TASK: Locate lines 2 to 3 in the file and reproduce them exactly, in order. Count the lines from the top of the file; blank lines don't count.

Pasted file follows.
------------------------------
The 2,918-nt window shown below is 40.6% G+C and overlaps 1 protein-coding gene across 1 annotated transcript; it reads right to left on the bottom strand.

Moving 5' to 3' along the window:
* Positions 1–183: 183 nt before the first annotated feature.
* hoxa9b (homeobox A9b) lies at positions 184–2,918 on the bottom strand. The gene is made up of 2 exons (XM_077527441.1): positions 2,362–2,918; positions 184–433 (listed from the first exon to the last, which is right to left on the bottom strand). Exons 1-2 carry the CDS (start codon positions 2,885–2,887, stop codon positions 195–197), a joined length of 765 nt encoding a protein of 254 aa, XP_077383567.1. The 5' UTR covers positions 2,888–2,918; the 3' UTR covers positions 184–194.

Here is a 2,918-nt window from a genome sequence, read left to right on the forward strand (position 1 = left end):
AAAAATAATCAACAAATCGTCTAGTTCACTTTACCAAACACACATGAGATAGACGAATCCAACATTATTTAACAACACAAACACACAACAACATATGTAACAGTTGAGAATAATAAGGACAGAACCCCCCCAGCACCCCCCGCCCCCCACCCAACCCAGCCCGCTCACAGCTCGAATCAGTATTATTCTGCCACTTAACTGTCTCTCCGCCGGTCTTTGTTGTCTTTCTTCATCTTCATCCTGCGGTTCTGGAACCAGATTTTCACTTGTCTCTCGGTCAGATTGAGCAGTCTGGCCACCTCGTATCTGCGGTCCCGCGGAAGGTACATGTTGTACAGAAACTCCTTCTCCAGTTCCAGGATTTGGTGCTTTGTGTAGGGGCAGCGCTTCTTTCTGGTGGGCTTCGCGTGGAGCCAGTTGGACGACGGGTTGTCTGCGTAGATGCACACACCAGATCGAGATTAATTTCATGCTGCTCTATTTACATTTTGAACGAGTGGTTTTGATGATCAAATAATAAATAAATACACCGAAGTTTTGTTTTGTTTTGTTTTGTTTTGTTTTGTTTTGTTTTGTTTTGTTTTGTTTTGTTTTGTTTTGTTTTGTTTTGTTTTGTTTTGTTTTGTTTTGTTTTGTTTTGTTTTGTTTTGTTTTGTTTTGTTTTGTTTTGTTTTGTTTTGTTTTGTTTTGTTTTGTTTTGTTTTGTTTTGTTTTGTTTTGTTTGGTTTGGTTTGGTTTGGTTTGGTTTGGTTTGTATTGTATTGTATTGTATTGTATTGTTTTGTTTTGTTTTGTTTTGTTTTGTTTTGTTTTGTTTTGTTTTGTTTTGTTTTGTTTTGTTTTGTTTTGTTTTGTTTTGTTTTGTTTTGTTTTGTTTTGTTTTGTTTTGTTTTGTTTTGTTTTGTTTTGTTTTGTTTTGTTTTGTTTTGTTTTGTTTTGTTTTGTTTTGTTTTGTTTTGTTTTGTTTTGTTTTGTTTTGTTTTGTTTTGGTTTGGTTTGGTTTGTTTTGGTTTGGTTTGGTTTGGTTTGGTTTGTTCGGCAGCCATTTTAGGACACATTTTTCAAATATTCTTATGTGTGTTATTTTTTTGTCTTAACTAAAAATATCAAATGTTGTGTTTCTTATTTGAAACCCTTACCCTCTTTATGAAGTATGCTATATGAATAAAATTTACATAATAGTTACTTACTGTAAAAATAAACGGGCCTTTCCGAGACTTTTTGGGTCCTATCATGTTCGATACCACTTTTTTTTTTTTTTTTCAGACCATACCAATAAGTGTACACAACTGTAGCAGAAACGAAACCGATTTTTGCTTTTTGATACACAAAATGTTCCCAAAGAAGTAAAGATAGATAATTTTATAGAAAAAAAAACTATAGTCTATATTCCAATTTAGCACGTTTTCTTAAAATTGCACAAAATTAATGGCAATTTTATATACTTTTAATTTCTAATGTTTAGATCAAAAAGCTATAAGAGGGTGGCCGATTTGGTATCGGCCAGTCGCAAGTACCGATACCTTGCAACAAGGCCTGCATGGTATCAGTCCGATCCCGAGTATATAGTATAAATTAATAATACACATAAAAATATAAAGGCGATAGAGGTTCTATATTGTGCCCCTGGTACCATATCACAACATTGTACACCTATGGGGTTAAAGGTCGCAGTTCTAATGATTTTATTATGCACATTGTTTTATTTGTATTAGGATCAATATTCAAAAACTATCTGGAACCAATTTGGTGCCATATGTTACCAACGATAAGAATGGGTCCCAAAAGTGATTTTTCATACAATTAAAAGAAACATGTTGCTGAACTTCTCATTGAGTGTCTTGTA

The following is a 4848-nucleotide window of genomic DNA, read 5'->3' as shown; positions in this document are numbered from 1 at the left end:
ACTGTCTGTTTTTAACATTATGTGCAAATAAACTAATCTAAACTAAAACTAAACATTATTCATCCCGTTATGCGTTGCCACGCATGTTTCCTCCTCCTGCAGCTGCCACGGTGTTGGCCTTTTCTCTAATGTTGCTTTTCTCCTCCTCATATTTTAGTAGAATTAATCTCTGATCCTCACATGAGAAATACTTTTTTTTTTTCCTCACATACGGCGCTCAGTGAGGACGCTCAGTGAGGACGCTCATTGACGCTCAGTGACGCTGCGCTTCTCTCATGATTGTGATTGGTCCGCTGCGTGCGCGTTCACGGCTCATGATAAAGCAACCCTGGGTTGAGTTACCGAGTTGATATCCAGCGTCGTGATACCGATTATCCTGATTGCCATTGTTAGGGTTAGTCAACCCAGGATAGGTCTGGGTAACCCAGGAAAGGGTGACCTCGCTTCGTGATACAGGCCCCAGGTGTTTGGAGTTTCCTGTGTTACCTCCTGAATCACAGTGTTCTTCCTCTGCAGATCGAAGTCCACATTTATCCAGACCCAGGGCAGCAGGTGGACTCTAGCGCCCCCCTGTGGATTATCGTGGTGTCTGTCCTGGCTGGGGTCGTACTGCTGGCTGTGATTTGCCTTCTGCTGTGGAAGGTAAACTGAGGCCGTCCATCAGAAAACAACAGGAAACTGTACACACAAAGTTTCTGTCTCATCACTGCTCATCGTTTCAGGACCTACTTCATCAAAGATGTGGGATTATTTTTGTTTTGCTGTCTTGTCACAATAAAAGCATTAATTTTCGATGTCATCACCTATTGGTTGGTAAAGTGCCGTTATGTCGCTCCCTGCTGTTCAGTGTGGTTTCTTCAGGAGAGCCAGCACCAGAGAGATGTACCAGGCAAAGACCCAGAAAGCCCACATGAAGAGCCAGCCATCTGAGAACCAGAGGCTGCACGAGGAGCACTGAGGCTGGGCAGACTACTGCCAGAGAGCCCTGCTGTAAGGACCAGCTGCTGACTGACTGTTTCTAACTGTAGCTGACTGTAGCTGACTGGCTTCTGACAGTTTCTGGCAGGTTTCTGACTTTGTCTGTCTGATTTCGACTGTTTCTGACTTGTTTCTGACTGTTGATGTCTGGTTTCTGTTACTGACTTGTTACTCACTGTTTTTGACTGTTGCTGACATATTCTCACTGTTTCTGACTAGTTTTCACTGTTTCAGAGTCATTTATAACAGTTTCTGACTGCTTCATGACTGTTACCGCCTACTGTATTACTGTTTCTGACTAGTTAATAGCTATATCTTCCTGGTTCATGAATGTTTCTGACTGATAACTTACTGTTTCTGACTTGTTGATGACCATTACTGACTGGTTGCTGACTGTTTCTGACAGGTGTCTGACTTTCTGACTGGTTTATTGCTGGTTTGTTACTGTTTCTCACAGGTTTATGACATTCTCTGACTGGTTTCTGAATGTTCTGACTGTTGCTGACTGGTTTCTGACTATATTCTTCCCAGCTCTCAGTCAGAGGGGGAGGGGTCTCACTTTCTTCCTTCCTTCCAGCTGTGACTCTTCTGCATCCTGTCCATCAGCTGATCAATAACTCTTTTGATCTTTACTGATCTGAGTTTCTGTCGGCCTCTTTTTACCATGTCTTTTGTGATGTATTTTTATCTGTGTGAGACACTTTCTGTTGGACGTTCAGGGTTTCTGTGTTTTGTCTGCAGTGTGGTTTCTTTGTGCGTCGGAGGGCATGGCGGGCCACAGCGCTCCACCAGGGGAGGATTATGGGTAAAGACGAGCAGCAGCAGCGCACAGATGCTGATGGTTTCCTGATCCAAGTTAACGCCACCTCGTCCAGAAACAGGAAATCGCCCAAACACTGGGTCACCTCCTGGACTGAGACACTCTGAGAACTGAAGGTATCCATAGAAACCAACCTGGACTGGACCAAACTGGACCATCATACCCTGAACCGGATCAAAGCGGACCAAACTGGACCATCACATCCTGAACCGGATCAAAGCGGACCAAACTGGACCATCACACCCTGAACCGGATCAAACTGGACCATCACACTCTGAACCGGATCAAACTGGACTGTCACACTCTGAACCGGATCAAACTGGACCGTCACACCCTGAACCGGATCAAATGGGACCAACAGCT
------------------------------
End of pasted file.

Moving 5' to 3' along the window:
* Positions 1–183: 183 nt before the first annotated feature.